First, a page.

Question: My husband sometimes gives our very defiant 7-year-old daughter “prizes” for doing what she is told. The other night, for example, Juliette didn’t like what I chose for her to wear the next day to school and threw a megatantrum. I didn’t give in, but the next morning, she came downstairs saying she looked stupid and began weeping piteously, which never fails to tug at my husband’s heartstrings.

Without my knowing, he took her aside and told her if she wore what “Mommy picked out for you,” he would take her to her favorite store on the weekend (which he did, over my objections). I think this was wrong, wrong, wrong, but he insists that it doesn’t hurt to do it every so often, especially if it’s going to restore peace to our household. Help us!

Answer: Before I answer your question, I’m going to point out that a conflict between you and Juliette over what outfit she wears to school strongly suggests you are guilty of what I call Magnificent Maternal Micromanagement (MMM). If that’s true, you’re hardly alone among today’s moms, which should be no consolation at all.

Let’s face it: Events such as formal weddings aside, a 7-year-old is certainly qualified to pick out her own school clothes. And if Juliette doesn’t choose for herself the outfit you would choose for her, so what? Developing a fashion sense takes some trial and error, don’t you agree? Or do you think that such things as wearing the “wrong” outfit reflect badly on you (a common feature of MMM)?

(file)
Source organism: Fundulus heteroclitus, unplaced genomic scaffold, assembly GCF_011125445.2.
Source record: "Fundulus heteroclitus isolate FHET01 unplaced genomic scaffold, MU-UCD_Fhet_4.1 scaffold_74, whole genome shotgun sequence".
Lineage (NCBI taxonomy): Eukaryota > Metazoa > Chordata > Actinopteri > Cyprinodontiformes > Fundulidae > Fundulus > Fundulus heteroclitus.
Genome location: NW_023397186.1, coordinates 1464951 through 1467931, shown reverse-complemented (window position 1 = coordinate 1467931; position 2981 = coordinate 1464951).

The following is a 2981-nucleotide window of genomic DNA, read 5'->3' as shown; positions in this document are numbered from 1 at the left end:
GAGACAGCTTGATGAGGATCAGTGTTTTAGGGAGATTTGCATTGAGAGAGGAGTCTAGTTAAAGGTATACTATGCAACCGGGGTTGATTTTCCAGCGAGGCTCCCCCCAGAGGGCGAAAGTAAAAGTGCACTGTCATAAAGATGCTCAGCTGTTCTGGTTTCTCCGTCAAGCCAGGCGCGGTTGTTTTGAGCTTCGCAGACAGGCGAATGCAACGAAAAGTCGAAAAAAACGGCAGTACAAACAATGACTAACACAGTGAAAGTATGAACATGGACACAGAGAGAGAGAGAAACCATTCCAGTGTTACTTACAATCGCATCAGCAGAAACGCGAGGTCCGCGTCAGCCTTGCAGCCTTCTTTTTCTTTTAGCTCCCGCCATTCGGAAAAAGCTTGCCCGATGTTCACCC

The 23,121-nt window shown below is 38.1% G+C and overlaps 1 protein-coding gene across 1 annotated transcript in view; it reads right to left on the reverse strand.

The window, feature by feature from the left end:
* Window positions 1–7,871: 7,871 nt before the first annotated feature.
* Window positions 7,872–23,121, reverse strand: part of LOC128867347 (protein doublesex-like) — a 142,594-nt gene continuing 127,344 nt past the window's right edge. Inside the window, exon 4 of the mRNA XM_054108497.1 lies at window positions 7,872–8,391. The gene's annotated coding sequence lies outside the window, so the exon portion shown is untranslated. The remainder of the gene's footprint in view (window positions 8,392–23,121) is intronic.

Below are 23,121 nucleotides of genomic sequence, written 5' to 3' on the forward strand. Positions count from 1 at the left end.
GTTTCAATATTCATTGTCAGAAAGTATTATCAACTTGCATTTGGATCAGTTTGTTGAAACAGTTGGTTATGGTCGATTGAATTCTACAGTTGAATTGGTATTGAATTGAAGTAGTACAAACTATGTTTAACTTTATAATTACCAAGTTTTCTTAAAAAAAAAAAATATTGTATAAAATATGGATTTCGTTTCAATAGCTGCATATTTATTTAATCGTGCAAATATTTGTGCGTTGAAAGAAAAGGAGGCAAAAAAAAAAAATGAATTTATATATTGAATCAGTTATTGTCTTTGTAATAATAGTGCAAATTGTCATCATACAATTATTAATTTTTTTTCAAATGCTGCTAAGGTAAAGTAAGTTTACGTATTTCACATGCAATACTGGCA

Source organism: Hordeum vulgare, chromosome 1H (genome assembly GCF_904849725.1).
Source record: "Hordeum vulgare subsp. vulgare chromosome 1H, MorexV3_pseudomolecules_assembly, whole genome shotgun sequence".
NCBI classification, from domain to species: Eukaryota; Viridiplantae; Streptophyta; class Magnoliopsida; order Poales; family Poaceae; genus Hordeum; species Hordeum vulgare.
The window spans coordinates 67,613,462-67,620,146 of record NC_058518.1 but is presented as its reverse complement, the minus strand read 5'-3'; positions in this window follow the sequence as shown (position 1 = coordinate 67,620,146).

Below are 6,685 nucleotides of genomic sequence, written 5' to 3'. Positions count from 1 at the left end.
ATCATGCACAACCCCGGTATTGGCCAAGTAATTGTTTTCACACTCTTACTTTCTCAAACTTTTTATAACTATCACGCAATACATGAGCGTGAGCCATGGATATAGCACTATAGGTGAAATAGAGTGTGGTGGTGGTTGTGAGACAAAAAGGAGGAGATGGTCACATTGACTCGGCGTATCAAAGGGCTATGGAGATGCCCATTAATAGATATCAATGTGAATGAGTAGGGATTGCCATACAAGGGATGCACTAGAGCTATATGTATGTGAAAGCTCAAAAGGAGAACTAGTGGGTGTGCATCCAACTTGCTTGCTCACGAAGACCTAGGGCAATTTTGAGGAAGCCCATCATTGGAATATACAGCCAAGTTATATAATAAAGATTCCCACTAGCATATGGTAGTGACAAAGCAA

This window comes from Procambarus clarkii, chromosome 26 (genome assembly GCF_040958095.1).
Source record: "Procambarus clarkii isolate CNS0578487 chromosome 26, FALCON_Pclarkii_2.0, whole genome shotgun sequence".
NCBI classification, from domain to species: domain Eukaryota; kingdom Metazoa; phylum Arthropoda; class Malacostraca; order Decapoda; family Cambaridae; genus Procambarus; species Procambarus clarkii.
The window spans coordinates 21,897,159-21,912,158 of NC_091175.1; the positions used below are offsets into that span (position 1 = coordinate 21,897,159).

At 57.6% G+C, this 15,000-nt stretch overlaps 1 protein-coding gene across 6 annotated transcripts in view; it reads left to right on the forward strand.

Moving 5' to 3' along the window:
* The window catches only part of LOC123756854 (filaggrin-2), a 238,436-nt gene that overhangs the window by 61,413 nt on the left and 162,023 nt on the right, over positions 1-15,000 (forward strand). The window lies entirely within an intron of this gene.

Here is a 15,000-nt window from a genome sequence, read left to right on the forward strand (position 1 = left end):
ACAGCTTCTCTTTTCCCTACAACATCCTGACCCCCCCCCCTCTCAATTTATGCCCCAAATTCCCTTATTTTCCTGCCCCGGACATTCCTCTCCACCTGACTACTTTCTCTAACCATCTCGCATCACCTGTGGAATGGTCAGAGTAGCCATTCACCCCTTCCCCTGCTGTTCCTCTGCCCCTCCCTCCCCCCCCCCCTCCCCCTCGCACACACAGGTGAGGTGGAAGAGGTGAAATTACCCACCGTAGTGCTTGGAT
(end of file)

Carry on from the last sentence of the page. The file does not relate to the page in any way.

It could very well be that your micromanagement figures largely in the problems you’re having with Juliette. Furthermore, a warning: A tendency on your part to overcontrol your daughter at this relatively early stage of the parenting game is likely to precipitate rebellion during the teenage years.

All that aside, I agree with you where this thing of “prizes” is concerned. Children should be taught to do the right thing simply because it is the right thing to do. Your husband is obviously a bighearted guy with the best of intentions, but outcomes are not determined by intentions.

Indeed, rewards often solve immediate problems, as evidenced on the morning you described. Eventually, however, they contribute to even more disobedience, irresponsibility, tantrums and so on. You name the behavior problem, rewards are counterproductive in the long run.

So, where this matter of prizes for proper behavior is concerned, you win, but you are hardly free of parenting error. For you and your husband to get on the same page, which is key to heading potential teenage issues off at the proverbial pass, you need to rein in your need to be in control of every little parenting detail. And he needs to rein in his big heart.

Visit family psychologist John Rosemond’s website at johnrosemond.com; readers may send him email at questions@rosemond.com; due to the volume of mail, not every question will be answered.

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